Making His Mark in Pittsburgh Restaurants
Mark F. Flaherty, one of the nation’s most prominent liquor lawyers, is passionate about Pittsburgh restaurants.
photos by laura petrilla
When he was a kid, Mark F. Flaherty wanted to be a professional pianist. By age 9, the junior musician was wowing crowds in Pittsburgh and at his aunt and uncle’s Long Island supper club.
However, it was Flaherty’s other informal childhood occupation that had long-lasting implications. “When I was a little boy, my dad [Francis, an undercover enforcement officer for the Pennsylvania Liquor Control Board] would take my brother and me with him on stings,” he says.
Flaherty didn’t quite follow in his father’s footsteps into law enforcement, but he did follow an oddly specific bit of childhood advice: Go work for the legendary liquor lawyer S. David Litman. He got a job with Litman straight out of law school. After leaving the position for a couple of years to pursue his dream as a professional musician, he walked in his mentor’s shoes to build a 30-plus-year career as one of the top practitioners of alcohol law in the country.
Flaherty and Litman were some of the first lawyers in the United States to navigate license agreements on alcohol-related compliance issues for big restaurant chains such as Pizza Hut and Red Lobster, and with Pittsburgh-based Interstate Hotels Co., then the largest privately held hotelier in the country, on alcohol-related compliance issues throughout the country. “This was before the Internet. So you’d find a way to get your hands on the [local] statute, and you’d learn it,” Flaherty says.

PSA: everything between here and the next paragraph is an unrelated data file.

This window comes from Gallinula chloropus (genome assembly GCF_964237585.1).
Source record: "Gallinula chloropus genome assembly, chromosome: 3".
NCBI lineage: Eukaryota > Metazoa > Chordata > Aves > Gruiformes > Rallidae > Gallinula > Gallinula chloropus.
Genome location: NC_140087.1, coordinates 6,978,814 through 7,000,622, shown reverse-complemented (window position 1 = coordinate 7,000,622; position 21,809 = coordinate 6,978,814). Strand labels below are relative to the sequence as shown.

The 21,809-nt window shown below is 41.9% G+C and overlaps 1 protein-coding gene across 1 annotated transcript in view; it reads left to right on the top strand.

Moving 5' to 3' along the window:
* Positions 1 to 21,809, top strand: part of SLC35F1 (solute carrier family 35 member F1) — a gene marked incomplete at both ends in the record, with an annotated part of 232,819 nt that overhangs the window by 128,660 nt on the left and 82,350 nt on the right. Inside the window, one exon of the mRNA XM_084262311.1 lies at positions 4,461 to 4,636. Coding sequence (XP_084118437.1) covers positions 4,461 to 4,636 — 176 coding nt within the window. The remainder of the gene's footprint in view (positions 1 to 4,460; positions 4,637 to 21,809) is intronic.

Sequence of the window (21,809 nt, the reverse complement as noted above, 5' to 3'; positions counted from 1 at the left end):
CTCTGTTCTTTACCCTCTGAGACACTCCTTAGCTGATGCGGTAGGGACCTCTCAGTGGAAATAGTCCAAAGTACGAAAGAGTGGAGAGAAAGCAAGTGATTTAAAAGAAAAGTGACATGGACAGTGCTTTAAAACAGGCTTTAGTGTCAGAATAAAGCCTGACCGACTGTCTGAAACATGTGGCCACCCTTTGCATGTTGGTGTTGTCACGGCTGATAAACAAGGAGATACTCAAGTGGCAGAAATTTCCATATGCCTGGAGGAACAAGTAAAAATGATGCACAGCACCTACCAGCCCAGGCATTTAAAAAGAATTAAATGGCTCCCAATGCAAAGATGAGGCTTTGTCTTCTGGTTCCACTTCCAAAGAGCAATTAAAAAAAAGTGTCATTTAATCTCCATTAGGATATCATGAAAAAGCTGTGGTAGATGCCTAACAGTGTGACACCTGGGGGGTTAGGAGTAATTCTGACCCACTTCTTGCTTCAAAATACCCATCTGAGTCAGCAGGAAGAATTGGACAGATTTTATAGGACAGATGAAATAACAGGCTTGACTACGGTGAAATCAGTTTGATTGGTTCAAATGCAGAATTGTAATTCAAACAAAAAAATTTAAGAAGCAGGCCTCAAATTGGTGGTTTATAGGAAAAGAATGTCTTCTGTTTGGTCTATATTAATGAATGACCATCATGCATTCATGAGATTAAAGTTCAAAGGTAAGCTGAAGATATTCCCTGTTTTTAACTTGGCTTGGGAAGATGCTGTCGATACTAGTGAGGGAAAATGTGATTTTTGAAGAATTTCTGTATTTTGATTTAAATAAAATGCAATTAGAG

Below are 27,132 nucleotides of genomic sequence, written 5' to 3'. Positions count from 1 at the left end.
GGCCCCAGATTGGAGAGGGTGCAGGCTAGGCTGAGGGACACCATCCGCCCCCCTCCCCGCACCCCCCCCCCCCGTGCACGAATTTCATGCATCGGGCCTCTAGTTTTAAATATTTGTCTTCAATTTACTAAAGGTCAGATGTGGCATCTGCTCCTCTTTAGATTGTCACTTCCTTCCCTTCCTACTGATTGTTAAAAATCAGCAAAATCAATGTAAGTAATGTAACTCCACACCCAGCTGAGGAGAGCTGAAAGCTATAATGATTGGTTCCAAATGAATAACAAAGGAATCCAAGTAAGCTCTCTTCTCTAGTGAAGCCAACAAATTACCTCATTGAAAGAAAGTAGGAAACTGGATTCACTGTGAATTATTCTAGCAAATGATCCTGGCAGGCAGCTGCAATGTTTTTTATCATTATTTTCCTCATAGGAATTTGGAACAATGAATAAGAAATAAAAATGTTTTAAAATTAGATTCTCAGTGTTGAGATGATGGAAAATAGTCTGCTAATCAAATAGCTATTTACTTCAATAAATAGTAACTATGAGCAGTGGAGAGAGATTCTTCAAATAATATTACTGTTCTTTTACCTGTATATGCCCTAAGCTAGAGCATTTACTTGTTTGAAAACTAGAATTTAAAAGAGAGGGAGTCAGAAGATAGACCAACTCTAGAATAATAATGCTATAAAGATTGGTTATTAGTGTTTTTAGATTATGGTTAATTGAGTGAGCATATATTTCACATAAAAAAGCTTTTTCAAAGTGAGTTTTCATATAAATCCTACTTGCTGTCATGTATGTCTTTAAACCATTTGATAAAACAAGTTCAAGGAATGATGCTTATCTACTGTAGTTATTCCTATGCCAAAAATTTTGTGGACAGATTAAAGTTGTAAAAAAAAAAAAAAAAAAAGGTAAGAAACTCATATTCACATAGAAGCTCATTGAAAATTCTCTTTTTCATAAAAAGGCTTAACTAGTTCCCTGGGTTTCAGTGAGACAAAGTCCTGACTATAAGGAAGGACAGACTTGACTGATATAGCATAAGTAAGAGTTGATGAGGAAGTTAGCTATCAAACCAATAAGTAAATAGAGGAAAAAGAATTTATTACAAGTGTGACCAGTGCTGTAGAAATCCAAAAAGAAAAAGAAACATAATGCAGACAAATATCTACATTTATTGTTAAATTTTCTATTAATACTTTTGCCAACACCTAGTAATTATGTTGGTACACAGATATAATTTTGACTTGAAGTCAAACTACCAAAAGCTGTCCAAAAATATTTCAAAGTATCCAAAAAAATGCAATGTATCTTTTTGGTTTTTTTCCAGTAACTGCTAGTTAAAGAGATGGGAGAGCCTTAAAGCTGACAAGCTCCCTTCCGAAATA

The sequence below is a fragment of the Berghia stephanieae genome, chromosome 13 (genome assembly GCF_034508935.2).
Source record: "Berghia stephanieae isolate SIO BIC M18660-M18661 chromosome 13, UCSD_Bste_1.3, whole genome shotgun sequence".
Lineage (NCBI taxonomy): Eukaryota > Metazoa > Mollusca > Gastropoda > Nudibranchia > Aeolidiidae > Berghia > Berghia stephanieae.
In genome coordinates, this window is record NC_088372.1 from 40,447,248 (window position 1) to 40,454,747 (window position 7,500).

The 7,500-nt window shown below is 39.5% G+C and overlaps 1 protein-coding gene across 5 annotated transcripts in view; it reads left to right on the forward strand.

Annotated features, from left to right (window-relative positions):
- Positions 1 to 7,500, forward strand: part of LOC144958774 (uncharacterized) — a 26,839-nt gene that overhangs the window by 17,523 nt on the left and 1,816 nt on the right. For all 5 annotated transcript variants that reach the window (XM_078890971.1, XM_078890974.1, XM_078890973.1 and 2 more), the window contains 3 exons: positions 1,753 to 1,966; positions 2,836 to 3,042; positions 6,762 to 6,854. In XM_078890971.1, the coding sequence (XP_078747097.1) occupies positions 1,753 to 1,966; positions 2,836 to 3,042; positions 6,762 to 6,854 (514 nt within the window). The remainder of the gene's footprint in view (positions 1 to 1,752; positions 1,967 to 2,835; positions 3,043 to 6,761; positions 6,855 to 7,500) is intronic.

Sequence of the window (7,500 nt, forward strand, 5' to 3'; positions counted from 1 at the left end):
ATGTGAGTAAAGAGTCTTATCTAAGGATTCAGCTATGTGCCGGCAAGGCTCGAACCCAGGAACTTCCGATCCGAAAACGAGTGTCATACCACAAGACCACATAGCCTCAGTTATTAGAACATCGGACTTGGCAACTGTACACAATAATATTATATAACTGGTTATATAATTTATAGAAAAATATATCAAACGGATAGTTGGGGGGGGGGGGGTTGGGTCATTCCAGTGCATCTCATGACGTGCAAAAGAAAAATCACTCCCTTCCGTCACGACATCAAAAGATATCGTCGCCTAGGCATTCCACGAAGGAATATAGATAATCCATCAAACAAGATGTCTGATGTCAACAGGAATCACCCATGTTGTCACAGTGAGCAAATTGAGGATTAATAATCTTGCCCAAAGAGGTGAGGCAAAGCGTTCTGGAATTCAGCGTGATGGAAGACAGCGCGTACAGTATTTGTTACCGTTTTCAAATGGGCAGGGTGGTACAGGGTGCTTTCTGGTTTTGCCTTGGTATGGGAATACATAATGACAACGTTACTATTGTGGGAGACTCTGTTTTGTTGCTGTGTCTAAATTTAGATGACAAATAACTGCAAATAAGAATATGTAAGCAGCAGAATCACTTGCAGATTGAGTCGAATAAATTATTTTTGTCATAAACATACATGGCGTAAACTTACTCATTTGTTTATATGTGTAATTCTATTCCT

Litman passed away in 1996. Five years later, Flaherty and R.J. O’Hara, another prominent alcohol attorney at the firm, decided to leave to open their own firm and have built a national network of clients that make them the go-to choice for booze-related business questions. Flaherty and O’Hara represent hotel brands such as Marriott and Hilton, grocery stores such as Giant Eagle and Wegmans (Flaherty is an instrumental figure in alcohol-sales reform in grocery stores and gas stations) and airlines such as American and Southwest.
But it’s the smaller part of his practice that gets Flaherty going: If you’ve had a drink at a Pittsburgh restaurant, it’s likely that Flaherty helped the owners acquire their liquor license. More than a decade ago, before the Pittsburgh restaurant boom, Flaherty, a passionate home cook, was walking the Highland Park reservoir and started thinking: “I love to cook, and I love to eat. What can I do to do some good in Pittsburgh?”
He started building a base of independent chefs, such as Joseph Tambellini (Joseph Tambellini Restaurant) and Sonja J Finn (Dinette), and went out of his way to make sure he was the one to guide Kevin Sousa in the opening of Salt of the Earth.
Flaherty still plays the piano for fun — and occasionally for paying audiences — but the collection of food writing displayed in a prominently placed bookshelf, which in most other lawyers’ offices probably would be full of law books, indicates that his path to this particular branch of legal work was a path well chosen. “I get so much joy working with those restaurants,” he says.